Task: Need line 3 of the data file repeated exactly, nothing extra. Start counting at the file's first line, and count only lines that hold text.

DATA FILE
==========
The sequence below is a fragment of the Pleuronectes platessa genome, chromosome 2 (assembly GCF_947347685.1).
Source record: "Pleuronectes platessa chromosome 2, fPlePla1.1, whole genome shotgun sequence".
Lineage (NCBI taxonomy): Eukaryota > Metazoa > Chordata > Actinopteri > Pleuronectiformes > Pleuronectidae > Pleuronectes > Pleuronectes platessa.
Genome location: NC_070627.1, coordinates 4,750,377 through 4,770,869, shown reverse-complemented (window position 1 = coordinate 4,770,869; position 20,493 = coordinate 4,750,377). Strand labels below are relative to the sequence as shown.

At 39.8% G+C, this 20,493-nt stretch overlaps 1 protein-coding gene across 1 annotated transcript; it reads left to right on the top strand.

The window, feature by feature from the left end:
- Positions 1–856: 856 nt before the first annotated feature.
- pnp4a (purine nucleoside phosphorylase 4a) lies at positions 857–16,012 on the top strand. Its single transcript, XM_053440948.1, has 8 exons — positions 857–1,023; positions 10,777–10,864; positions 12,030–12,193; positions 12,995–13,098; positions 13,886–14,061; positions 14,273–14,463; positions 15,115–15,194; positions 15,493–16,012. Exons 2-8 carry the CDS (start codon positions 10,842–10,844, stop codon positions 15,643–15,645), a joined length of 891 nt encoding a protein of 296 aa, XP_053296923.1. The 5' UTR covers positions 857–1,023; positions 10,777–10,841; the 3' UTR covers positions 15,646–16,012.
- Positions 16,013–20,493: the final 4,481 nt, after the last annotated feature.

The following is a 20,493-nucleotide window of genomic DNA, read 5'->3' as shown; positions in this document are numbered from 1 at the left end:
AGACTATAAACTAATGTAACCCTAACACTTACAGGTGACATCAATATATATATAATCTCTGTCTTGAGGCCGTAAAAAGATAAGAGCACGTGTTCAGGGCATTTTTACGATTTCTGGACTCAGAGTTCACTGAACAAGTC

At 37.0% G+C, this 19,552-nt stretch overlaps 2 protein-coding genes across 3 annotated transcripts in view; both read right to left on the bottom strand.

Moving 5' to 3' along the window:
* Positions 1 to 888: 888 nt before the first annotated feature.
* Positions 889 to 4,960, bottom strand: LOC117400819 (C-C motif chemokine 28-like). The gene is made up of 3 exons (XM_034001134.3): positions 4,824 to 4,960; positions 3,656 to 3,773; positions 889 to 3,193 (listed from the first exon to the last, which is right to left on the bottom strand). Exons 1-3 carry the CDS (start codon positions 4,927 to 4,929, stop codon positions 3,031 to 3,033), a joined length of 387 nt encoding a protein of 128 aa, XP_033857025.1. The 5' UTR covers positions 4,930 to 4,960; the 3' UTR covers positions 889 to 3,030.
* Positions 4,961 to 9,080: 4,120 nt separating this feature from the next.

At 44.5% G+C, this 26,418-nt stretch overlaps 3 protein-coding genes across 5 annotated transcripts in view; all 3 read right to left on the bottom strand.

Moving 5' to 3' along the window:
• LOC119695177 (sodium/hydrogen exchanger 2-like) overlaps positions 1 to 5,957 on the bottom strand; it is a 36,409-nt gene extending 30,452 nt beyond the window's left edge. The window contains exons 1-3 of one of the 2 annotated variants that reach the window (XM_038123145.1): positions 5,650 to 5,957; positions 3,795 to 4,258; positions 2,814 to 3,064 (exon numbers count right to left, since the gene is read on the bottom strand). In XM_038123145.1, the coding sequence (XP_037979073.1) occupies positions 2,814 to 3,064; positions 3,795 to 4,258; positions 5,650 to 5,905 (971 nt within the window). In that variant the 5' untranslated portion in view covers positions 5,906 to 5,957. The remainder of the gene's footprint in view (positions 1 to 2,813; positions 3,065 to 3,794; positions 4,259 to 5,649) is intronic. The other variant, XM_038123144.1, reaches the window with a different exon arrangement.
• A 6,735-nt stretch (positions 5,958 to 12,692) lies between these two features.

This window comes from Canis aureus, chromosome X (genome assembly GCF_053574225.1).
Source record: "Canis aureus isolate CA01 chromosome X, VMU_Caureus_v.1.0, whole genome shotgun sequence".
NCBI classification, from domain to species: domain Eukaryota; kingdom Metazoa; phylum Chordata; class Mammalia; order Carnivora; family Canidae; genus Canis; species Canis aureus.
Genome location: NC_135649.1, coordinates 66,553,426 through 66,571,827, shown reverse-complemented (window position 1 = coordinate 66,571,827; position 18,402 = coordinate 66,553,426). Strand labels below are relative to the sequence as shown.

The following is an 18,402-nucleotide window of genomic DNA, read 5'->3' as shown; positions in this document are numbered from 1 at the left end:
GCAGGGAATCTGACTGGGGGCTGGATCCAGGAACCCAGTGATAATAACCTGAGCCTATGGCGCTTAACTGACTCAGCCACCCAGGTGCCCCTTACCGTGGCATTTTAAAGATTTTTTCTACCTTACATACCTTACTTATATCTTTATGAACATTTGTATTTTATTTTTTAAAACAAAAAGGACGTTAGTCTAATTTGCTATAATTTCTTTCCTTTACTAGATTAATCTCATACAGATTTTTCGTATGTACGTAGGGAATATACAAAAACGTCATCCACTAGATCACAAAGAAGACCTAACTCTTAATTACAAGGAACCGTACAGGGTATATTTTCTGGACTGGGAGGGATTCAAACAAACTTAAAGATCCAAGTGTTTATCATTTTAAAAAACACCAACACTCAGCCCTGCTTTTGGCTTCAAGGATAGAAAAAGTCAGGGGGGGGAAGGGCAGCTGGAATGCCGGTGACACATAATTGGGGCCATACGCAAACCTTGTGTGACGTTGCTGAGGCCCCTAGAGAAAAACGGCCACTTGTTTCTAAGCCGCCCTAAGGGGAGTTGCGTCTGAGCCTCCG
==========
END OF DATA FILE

Lineage (NCBI taxonomy): Eukaryota > Metazoa > Chordata > Actinopteri > Pleuronectiformes > Pleuronectidae > Pleuronectes > Pleuronectes platessa.